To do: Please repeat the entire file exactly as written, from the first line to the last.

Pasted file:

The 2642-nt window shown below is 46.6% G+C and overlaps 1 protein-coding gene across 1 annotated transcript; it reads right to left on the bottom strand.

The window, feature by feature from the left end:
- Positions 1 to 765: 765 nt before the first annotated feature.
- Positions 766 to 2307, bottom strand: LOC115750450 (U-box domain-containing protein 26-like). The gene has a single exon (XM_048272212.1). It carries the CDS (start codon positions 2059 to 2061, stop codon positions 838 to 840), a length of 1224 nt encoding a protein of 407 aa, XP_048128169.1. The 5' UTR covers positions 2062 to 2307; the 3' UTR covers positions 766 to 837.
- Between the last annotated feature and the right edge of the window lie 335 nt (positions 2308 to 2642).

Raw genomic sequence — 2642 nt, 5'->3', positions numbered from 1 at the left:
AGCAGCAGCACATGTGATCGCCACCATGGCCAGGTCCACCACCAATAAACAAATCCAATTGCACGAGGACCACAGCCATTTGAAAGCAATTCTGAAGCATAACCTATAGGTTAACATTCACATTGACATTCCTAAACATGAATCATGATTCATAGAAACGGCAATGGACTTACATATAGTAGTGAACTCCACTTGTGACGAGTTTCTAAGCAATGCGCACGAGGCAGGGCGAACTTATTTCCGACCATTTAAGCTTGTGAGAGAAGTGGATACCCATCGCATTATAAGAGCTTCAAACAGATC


The 2642-nt window shown below is 46.6% G+C and overlaps 1 protein-coding gene across 1 annotated transcript; it reads right to left on the bottom strand.

The window, feature by feature from the left end:
- Positions 1 to 765: 765 nt before the first annotated feature.
- Positions 766 to 2307, bottom strand: LOC115750450 (U-box domain-containing protein 26-like). The gene has a single exon (XM_048272212.1). It carries the CDS (start codon positions 2059 to 2061, stop codon positions 838 to 840), a length of 1224 nt encoding a protein of 407 aa, XP_048128169.1. The 5' UTR covers positions 2062 to 2307; the 3' UTR covers positions 766 to 837.
- Between the last annotated feature and the right edge of the window lie 335 nt (positions 2308 to 2642).

Raw genomic sequence — 2642 nt, 5'->3', positions numbered from 1 at the left:
AGCAGCAGCACATGTGATCGCCACCATGGCCAGGTCCACCACCAATAAACAAATCCAATTGCACGAGGACCACAGCCATTTGAAAGCAATTCTGAAGCATAACCTATAGGTTAACATTCACATTGACATTCCTAAACATGAATCATGATTCATAGAAACGGCAATGGACTTACATATAGTAGTGAACTCCACTTGTGACGAGTTTCTAAGCAATGCGCACGAGGCAGGGCGAACTTATTTCCGACCATTTAAGCTTGTGAGAGAAGTGGATACCCATCGCATTATAAGAGCTTCAAACAGATC